Esther had not yet made known her relatives nor her people, as Mordecai had commanded her; for Esther obeyed Mordecai, like she did when she was brought up by him.

In those days, while Mordecai was sitting in the king’s gate, two of the king’s eunuchs, Bigthan and Teresh, who were doorkeepers, were angry, and sought to lay hands on the King Ahasuerus.

This thing became known to Mordecai, who informed Esther the queen; and Esther informed the king in Mordecai’s name. When this matter was investigated, and it was found to be so, they were both hanged on a tree; and it was written in the book of the chronicles in the king’s presence. —vv. 19-23.

Whatever his other duties, Mordecai continues watching out for Esther, his cousin and adopted daughter. Wise enough to realize he had only her best interests at heart, she obeyed him as she had growing up.
We sometimes overlook the seriousness of the plot Mordecai overheard. We may mistake doorkeepers as glorified ushers, but in fact they serve a serious security function, as they control who enters a secured area, in this case, apparently the palace. The doorkeepers themselves have access to the palace, and are positioned to give entry to someone who might be a party to their plot. If you don’t think so, contemplate for a moment that the Secret Service are the ‘doorkeepers’ at the White House. So this represented a not insignificant threat. And a threat to Ahasuerus is a threat to his Queen. Mordecai warns Esther, who relays word of the plot to the King himself,mentioning Mordecai as the source of her information.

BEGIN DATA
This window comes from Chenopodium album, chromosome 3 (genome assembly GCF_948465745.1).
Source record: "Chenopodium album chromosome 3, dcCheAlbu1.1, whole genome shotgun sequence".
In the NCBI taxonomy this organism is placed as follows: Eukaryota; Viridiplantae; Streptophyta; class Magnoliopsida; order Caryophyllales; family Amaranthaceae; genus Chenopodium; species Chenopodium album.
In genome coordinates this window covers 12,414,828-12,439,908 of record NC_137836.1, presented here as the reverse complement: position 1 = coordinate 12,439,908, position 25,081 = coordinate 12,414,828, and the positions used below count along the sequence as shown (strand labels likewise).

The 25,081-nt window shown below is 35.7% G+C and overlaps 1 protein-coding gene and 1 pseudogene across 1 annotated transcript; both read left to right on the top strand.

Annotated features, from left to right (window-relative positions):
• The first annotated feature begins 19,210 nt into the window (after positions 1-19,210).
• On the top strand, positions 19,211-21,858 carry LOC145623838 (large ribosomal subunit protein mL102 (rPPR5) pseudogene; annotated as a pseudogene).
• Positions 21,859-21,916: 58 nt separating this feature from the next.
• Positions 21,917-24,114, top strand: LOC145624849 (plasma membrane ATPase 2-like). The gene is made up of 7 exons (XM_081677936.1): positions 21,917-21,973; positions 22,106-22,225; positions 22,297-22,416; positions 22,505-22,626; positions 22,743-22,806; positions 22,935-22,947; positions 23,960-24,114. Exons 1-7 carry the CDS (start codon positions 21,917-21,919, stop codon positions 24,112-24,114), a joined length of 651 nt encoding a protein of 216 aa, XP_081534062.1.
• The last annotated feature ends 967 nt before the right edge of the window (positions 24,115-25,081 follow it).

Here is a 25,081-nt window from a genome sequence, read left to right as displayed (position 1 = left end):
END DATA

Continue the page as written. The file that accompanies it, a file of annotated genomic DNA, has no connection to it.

Conspirators so vocal as Bigthan and Theresh were bound to have left other evidence, which the palace guard quickly discovered, and verified the existence of a plot to harm Ahasuerus. Justice was brutal and swift. But any ruler needs to know whom he can count on, so the whole incident was entered into the official royal chronicle.

One of the reasons we are so familiar with the story of Esther is that it is a finely crafted story. The author includes this episode here, to lay a foundation for competition for the King’s favor in the next phase of the story, where the villain of the piece makes his appearance.